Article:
Sen. Mannion, Teachers, Administrators Highlight Impact Of Record State Education Funding
The East Syracuse-Minoa school district is one of many Central New York School Districts receiving a share of a record $1.1 billion in education funding in the new state budget. ESM will get an additional $3.4 million, or an 11.5% increase.
Superintendent Donna DeSiato says the district will also be getting its first installment of $1.75 million in long-delayed foundation aid.
"The foundation aid really goes into the overall instructional programming and operation of the district. Separate lines in that budget account for transportation aid or text book aid or the early childhood program."
DeSiato says until now, they were losing millions of dollars a year because foundation aid wasn’t keeping up with increasing expenses. The education allocation also includes $105 million to expand four-year-old full-day pre-kindergarten statewide. Senator and former high school teacher John Mannion paid a visit to ESM’s Park Hill Pre-K School Wednesday, and says the additional funds could benefit more than 800 kids in his district.
"What we're seeing at times is that there are more children that come less prepared as they enter kindergarten than they did just a few years ago. That can be for a multitude of reasons. We know that this is absolutely essential to make sure that this is in place.”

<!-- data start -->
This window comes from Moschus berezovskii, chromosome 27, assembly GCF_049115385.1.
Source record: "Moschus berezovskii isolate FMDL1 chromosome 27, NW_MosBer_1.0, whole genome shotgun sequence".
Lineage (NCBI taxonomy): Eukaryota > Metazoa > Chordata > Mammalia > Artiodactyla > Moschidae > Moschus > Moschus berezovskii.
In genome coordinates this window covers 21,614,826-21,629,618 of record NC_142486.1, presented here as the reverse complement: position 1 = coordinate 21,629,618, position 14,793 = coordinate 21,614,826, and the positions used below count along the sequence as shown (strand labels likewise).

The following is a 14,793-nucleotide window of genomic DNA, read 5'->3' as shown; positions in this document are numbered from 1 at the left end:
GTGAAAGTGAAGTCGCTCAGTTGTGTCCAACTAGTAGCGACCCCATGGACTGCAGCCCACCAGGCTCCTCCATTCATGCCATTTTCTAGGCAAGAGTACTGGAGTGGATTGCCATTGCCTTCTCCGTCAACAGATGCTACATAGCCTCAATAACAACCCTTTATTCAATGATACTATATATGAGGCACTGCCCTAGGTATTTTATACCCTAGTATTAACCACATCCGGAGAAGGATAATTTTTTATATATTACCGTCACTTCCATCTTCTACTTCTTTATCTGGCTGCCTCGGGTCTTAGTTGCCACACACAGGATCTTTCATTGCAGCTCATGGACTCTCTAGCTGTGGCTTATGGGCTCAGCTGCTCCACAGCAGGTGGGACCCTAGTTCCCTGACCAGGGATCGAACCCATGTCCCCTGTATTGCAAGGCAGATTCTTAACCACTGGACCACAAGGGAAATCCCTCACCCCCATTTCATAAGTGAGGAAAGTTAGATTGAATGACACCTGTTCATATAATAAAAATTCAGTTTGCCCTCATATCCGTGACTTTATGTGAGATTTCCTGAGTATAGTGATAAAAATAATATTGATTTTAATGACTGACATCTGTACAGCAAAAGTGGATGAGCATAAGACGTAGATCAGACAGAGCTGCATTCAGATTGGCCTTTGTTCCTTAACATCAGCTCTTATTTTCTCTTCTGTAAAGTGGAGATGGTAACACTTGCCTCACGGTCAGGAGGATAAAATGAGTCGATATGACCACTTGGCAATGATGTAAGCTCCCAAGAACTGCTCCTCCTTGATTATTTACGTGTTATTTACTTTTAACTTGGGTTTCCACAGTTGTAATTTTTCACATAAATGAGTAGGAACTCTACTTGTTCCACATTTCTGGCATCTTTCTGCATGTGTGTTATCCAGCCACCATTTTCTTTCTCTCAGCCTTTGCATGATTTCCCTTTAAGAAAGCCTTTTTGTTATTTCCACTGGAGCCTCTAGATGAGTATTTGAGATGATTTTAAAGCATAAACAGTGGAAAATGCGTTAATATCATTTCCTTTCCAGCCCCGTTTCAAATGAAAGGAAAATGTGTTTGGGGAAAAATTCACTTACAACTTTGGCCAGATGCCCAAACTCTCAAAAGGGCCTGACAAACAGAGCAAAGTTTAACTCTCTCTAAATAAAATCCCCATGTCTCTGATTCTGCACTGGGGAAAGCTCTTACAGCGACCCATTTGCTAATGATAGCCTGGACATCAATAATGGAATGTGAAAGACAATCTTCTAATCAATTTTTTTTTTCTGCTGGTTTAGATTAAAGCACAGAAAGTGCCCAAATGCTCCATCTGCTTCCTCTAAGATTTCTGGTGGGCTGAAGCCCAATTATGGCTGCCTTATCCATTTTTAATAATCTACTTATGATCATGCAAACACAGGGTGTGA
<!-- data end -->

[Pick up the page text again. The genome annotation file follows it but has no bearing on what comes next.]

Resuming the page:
Long-time Park Hill Pre-K teacher Cara Galle agrees. She says they cover a lot of ground with four year olds, from social and emotional development, to language, reading, and math skills. That's not to mention the fundamentals of being in a classroom.
"If they've gone to pre-K when they get to kindergarten, they don't really need to learn all of those skills: Walking in a line, sitting for a story, raising their hand, waiting their turn, following directions using whole body listening; those are all skills we cover in pre-K."
Superintendent DeSiato says studies show an investment in early education pays dividends down the road.
"Whether it's incarceration, high school drop outs, addictions, or what it costs when someone is not prepared for either college or career; we could go through a list of all kinds of things that we are reactively paying for because we didn't make the first step, which was to invest from the very earliest point of a child's education."
About a dozen school districts in the 50th senate district have the choice to start pre-k programs or expand them to from half to full day. The challenge might be finding the space and hiring staff.